Alex Dowsett has revealed how the chance to join Katusha-Alpecin’s sprint train, which as of next year will be spearheaded by Marcel Kittel, was one of the main reasons for his move to the Swiss team. “It all happened really quickly,” said Dowsett. “We were asking around and Katusha were interested, and as a team, and with the signings they were making, I thought it looked really positive. “Above anything I was just excited to work with a sprinter again, in any capacity.
Stepping up to racing against WorldTour teams may well faze certain teams and their riders, and potentially see them shrink back into their smaller and less impressive team bus. But the continental outfit of Madison-Genesis have certainly made themselves known in the Tour of Britain so far, featuring in every breakaway, despite not being able to turn it into a stage win just yet.
Madison Genesis road captain Alexandre Blain insists that the team will keep on plugging away in the breakaway, after coming within three kilometres of holding on to the finish on Wednesday’s Tour of Britain stage into Newark-on-Trent. Blain himself was at the forefront of the action finding himself in the breakaway alongside team-mate Richard Handley, An Post-Chain Reaction’s Jacob Scott, JLT Condor’s Alistair Slater and Wanty-Groupe Gobert’s Mark McNally.
Muck Rack makes it simple to find people, tweets, or articles that mention any name, keyword, company, hashtag etc. We've compiled this guide to help you make the most of your search.
Selecting a term
Start searching tweets, articles from media outlets, articles mentioned in tweets, journalists'
names, titles and bios with some suggested searches:
Companies or Topics (e.g. iPhone, Microsoft)
Phrases (e.g. "cloud computing") — use quotes to keep the terms together
Twitter handles (e.g. @username) — returns those who have mentioned or replied to
Names (e.g. "David Pogue")
Hashtags (e.g. #sxsw, #london2012)
Bio details (e.g. vegan, Olympics, father)
Muck Rack's Advanced Search allows for many boolean operators.
Find results that mention multiple specified terms, use AND or
+. For example, ensure each result contains both Elon Musk and Mark Zuckerberg by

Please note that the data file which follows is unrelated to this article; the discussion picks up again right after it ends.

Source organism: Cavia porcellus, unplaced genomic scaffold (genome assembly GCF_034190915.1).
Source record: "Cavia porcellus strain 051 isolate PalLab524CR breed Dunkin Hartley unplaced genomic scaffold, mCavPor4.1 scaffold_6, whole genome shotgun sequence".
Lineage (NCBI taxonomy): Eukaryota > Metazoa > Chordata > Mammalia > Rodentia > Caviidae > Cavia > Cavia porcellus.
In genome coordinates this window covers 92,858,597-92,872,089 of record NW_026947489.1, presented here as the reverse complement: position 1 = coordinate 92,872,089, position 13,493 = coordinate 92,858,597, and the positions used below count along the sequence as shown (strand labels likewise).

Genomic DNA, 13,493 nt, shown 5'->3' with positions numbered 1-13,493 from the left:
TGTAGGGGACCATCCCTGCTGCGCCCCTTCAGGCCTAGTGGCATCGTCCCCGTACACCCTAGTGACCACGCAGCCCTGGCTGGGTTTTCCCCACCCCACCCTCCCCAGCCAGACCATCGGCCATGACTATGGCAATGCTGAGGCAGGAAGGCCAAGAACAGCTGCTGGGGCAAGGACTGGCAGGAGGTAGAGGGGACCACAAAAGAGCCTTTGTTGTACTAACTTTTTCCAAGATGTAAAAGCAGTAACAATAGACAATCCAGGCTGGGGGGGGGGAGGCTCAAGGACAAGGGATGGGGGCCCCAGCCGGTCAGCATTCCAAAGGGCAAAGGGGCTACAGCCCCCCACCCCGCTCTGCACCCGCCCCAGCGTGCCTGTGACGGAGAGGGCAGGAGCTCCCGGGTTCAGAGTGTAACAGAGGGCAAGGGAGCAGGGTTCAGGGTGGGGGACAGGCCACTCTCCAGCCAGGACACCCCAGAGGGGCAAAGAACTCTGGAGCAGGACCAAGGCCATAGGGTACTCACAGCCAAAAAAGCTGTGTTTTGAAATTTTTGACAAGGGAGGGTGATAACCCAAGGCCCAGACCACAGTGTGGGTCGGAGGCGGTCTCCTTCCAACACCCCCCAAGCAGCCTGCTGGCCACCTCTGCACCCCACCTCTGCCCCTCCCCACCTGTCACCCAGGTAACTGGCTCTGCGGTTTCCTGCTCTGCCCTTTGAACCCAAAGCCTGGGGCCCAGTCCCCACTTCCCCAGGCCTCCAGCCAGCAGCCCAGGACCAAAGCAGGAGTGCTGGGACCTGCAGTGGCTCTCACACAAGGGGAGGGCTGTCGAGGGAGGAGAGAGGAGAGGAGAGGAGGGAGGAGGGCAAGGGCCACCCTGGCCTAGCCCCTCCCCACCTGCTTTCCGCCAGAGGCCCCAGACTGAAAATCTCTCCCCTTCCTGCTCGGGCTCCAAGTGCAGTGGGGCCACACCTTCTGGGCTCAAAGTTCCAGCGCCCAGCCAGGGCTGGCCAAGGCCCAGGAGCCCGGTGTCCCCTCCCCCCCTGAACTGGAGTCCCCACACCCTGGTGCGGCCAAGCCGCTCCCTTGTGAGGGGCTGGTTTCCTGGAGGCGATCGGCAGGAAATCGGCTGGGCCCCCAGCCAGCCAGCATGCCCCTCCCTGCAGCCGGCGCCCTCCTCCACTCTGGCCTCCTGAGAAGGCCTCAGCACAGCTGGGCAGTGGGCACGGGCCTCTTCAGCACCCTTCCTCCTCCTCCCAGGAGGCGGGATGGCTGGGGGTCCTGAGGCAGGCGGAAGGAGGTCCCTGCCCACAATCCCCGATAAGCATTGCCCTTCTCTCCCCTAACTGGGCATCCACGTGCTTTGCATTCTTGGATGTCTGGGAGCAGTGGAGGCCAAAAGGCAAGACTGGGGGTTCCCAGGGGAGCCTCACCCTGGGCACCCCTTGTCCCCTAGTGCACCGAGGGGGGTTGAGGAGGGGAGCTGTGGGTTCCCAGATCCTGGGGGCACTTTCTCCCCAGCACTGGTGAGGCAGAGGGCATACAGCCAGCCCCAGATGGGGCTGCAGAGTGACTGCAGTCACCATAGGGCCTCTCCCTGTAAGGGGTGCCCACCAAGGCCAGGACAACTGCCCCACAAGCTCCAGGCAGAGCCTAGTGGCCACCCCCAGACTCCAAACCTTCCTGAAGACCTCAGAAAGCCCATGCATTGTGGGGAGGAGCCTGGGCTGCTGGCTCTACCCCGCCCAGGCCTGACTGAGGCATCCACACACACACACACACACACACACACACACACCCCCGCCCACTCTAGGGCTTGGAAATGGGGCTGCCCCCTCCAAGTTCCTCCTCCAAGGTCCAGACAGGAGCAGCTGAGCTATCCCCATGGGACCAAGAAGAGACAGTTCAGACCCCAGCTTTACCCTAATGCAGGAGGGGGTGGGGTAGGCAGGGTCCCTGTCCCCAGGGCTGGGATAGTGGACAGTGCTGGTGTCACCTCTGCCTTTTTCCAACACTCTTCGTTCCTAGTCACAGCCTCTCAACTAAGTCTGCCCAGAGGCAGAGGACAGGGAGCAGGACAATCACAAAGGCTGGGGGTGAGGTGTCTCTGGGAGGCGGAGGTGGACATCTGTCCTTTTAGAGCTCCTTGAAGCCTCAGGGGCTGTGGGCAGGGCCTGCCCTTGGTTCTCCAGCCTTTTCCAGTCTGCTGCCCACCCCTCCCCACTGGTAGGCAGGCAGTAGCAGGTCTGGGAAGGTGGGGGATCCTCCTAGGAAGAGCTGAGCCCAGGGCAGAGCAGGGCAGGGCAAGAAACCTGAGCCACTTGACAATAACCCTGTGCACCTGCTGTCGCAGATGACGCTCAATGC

searching Obama AND Romney or Obama + Romney.
Use the operators OR or , to broaden your search when you'd like either of
multiple terms to appear in results. (This is the default behavior of our search when no operators
are used.) For example, search for democrat OR republican to find results that refer to
Democrats and/or Republicans.
Use NOT or - to subtract results from your search. For
example, searching Disney will yield results about the Walt Disney Company as well as Walt Disney
World Resort. To exclude mentions of Disney World, search for Disney -World or Disney
When using one of these operators with a phrase, enclose it in quotation marks. For example, you can
find results about smartphones excluding Apple's iPhone 4S by searching smartphone -"iPhone
Exact case matching or punctuation
If you're searching for a brand name or keyword that relies on specific punctuation marks or capitalization, you can
find results that match your exact query by adding matchcase: before the keyword you're searching for, like matchcase:E*TRADE .
Use parentheses to separate multiple
boolean phrases. For example, to find journalists talking about having fun in Disney World or
Disneyland, search for ("disney world" OR disneyland) AND fun.
An asterisk can be used to search for any variation of a root word truncated by the asterisk. For example, searching for admin* will return results for administrator, administration, administer, administered, etc.
A near operator is an AND operator where you can control the distance between the words. You can vary the distance the near operation uses by adding a forward slash and number (between 0-99) such as strawberries NEAR/10 "whipped cream", which means the strawberries must exist within 10 words of "whipped cream".